Feeds:
Posts
Comments

Posts Tagged ‘Center for Effective Philanthropy’

Much as Haiti can serve as a test case for philanthropic efforts to rebuild a country destroyed by natural disaster, Detroit is emerging as a model for renewal domestically.

Carol Goss of the Skillman Foundation pointed out the promise in Motor City in a March 26 article in the Detroit News: “We can be a model of how to turn around a city and a region.” Skillman is just one of several foundations collaborating to rebuild and rethink all aspects of the city, from its residents’ educational needs to city planning to the arts.

Philanthropic efforts to revive the city’s arts—particularly in establishing a “creative corridor” downtown—are drawing extra attention. “If we could ever try out all these ideas we’ve been cooking up about the arts as an engine of urban renewal—and really do it—this is the place to do it,” said Andras Szanto of AEA Consulting in a March 29 airing of WNYC Radio’s Soundcheck. The show’s host, John Schaefer, compared Detroit to  New York some three and four decades ago, when first punk music and then hip hop culture emerged as vibrant art forms and breathed new life into the city before becoming global cultural forces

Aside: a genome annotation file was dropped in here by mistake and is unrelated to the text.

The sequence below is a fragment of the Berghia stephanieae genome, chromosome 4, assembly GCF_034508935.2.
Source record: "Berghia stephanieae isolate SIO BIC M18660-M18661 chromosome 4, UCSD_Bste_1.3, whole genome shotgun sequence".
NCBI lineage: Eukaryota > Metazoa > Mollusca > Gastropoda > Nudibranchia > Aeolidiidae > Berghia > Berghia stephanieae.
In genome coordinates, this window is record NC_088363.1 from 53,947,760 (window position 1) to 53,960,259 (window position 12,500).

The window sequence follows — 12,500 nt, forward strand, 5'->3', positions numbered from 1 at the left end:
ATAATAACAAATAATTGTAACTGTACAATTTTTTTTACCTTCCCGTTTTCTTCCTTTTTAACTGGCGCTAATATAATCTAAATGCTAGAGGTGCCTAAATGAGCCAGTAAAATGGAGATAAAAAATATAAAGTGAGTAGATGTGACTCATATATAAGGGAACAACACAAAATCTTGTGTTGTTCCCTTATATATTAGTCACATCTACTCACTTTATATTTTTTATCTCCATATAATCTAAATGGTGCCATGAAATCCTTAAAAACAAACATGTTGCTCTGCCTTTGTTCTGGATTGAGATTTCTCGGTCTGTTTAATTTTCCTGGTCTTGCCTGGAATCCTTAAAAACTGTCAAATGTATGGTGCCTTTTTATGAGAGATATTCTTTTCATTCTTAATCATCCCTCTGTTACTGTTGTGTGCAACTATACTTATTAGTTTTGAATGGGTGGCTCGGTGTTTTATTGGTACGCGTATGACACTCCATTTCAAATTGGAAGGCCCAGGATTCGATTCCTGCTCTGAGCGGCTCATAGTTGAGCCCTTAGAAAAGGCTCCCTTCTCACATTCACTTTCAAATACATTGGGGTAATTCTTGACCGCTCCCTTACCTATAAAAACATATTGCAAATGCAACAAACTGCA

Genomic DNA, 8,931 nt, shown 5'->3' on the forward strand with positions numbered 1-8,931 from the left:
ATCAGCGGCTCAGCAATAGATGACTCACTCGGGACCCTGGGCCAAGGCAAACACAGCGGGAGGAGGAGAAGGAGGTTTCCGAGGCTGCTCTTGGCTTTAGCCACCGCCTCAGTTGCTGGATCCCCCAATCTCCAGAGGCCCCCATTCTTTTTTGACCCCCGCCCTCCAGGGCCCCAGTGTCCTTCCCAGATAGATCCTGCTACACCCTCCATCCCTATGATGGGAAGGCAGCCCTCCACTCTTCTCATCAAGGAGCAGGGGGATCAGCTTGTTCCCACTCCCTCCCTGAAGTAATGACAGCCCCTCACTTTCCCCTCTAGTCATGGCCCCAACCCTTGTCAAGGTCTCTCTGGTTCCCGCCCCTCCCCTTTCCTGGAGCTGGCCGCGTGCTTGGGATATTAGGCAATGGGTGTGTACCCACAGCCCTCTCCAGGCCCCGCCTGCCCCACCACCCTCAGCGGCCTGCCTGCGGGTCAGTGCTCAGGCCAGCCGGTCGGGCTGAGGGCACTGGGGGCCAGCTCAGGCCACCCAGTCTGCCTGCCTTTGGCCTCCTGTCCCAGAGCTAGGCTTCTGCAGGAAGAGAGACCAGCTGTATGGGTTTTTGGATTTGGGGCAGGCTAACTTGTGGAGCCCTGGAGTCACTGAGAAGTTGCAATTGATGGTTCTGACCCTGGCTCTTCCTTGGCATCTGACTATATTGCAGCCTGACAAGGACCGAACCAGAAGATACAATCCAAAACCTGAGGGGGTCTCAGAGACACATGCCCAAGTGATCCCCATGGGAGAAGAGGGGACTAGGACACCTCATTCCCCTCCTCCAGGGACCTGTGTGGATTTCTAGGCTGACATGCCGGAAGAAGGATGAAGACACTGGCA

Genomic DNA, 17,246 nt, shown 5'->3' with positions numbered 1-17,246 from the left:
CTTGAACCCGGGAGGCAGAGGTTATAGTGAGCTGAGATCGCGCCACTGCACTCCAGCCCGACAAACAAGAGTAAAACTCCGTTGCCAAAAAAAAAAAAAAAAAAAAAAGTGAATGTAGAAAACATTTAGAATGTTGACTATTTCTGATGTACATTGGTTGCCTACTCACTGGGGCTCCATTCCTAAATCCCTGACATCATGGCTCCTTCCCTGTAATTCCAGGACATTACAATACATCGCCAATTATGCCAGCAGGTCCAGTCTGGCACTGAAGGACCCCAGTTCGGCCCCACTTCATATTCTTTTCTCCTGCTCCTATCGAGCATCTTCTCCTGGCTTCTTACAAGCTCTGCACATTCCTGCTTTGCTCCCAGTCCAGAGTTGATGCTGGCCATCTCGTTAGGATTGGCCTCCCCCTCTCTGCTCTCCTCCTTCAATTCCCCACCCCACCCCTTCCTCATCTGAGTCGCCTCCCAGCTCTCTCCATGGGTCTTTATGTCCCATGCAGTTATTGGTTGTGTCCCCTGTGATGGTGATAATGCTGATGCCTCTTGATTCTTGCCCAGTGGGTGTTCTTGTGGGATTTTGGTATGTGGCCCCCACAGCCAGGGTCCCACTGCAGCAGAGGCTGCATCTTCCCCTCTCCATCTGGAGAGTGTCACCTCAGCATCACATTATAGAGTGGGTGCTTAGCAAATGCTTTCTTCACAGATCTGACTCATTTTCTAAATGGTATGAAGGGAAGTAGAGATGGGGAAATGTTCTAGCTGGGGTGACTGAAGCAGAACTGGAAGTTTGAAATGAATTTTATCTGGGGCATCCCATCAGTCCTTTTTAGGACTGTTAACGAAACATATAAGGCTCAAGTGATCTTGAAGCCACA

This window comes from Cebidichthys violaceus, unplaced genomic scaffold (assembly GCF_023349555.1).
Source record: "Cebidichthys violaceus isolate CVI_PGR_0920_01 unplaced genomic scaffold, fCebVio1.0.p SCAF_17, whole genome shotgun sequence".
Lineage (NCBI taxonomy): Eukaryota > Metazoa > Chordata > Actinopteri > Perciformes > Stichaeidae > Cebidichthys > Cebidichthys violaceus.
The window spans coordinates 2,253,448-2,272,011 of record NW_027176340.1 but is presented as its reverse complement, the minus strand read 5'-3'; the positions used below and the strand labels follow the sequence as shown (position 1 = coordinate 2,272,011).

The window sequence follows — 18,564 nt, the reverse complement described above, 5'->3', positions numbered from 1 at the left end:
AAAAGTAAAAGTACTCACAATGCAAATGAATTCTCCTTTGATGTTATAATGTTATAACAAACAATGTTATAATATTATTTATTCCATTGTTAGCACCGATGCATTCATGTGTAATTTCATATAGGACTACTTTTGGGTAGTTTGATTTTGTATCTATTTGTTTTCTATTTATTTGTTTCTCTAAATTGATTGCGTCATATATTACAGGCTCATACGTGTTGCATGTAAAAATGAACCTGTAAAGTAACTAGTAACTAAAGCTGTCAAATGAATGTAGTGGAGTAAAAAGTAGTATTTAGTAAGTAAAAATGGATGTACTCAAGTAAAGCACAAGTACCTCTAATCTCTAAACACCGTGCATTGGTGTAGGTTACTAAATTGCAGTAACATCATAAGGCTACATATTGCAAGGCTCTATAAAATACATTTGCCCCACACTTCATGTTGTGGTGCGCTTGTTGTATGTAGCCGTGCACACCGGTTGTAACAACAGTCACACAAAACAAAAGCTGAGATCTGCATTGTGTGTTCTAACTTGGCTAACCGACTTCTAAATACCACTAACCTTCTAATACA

Detroit does indeed offer a promising case for foundations: The city was struggling more than most American urban centers before the recession. And its nonprofits have long been too dependent on the severely depressed automotive industry.

But the clock is ticking: The Kresge Foundation’s Rip Rapson told the News that the philanthropic effort has about 18 months to achieve its goals. And alarm bells are already sounding. The News quoted several community leaders skeptical of the efforts, seeing the work as a “takeover” from what appears to be an emerging, unaccountable “fourth branch of government.”

The ever-astute Bruce Trachtenberg wrote in a March 26 post to the Communications Network’s blog that such concerns testify to the still large gap between the public’s understanding of what foundations do and what motivates them—something the Philanthropy Awareness Initiative documents. Independent foundation consultant Bob Hughes wrote in an April 6 post to the Center for Effective Philanthropy’s blog that it’s not just that foundations need to be more open about their activities. A sustained conversation is also required so that the public and organized philanthropy can be aligned.

It will take the whole village of Detroit—as elsewhere—to bring about true social change.

—Jane Wales

Read Full Post »

If Congress were to double or triple the private foundation excise tax, asks Joel Orosz of Grand Valley State University, “does anyone truly think that there will be a groundswell of support for foundations” that resist? In a March 10 guest post to the Center for Effective Philanthropy blog headlined “Déjà vu (or 1969) All over Again?”, Orosz suggests it’s too late for foundations to react effectively to stem a possible backlash against the sector. Still, the philanthropy professor counsels foundations to take steps on their own to improve practices, including training employees to be more professional and more accountable to nonprofits.